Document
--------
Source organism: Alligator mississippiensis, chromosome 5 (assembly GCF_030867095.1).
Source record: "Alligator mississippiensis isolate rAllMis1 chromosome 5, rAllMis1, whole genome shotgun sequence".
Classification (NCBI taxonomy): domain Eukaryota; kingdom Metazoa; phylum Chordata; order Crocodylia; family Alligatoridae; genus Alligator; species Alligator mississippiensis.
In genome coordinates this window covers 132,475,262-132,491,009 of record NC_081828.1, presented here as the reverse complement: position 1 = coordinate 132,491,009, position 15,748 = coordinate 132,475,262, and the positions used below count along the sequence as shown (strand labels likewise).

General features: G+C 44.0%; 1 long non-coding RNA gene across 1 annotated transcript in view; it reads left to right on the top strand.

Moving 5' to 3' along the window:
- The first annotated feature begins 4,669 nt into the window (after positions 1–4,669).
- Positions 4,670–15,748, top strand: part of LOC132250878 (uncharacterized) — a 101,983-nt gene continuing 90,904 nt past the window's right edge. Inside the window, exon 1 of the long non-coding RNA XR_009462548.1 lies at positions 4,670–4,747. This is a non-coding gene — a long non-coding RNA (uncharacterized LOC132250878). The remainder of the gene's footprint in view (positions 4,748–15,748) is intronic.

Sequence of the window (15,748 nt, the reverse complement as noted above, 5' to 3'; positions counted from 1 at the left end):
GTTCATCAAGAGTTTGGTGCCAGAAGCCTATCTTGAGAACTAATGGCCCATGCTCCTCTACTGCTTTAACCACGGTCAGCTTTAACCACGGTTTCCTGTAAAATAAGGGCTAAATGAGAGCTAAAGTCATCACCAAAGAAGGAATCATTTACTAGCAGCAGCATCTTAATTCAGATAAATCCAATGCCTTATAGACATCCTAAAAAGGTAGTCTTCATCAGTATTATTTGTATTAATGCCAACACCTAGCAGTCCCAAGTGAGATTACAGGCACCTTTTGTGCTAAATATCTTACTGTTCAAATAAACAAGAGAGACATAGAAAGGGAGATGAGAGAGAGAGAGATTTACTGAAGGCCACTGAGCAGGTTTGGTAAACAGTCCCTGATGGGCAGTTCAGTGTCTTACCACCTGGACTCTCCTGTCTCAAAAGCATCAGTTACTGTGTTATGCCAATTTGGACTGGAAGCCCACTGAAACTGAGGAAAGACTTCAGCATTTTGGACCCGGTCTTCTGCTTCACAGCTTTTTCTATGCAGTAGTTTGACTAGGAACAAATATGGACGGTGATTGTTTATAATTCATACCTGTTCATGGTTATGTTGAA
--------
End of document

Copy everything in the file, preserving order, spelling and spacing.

Source organism: Alligator mississippiensis, chromosome 5 (assembly GCF_030867095.1).
Source record: "Alligator mississippiensis isolate rAllMis1 chromosome 5, rAllMis1, whole genome shotgun sequence".
Classification (NCBI taxonomy): domain Eukaryota; kingdom Metazoa; phylum Chordata; order Crocodylia; family Alligatoridae; genus Alligator; species Alligator mississippiensis.
In genome coordinates this window covers 132,475,262-132,491,009 of record NC_081828.1, presented here as the reverse complement: position 1 = coordinate 132,491,009, position 15,748 = coordinate 132,475,262, and the positions used below count along the sequence as shown (strand labels likewise).

General features: G+C 44.0%; 1 long non-coding RNA gene across 1 annotated transcript in view; it reads left to right on the top strand.

Moving 5' to 3' along the window:
- The first annotated feature begins 4,669 nt into the window (after positions 1–4,669).
- Positions 4,670–15,748, top strand: part of LOC132250878 (uncharacterized) — a 101,983-nt gene continuing 90,904 nt past the window's right edge. Inside the window, exon 1 of the long non-coding RNA XR_009462548.1 lies at positions 4,670–4,747. This is a non-coding gene — a long non-coding RNA (uncharacterized LOC132250878). The remainder of the gene's footprint in view (positions 4,748–15,748) is intronic.

Sequence of the window (15,748 nt, the reverse complement as noted above, 5' to 3'; positions counted from 1 at the left end):
GTTCATCAAGAGTTTGGTGCCAGAAGCCTATCTTGAGAACTAATGGCCCATGCTCCTCTACTGCTTTAACCACGGTCAGCTTTAACCACGGTTTCCTGTAAAATAAGGGCTAAATGAGAGCTAAAGTCATCACCAAAGAAGGAATCATTTACTAGCAGCAGCATCTTAATTCAGATAAATCCAATGCCTTATAGACATCCTAAAAAGGTAGTCTTCATCAGTATTATTTGTATTAATGCCAACACCTAGCAGTCCCAAGTGAGATTACAGGCACCTTTTGTGCTAAATATCTTACTGTTCAAATAAACAAGAGAGACATAGAAAGGGAGATGAGAGAGAGAGAGATTTACTGAAGGCCACTGAGCAGGTTTGGTAAACAGTCCCTGATGGGCAGTTCAGTGTCTTACCACCTGGACTCTCCTGTCTCAAAAGCATCAGTTACTGTGTTATGCCAATTTGGACTGGAAGCCCACTGAAACTGAGGAAAGACTTCAGCATTTTGGACCCGGTCTTCTGCTTCACAGCTTTTTCTATGCAGTAGTTTGACTAGGAACAAATATGGACGGTGATTGTTTATAATTCATACCTGTTCATGGTTATGTTGAA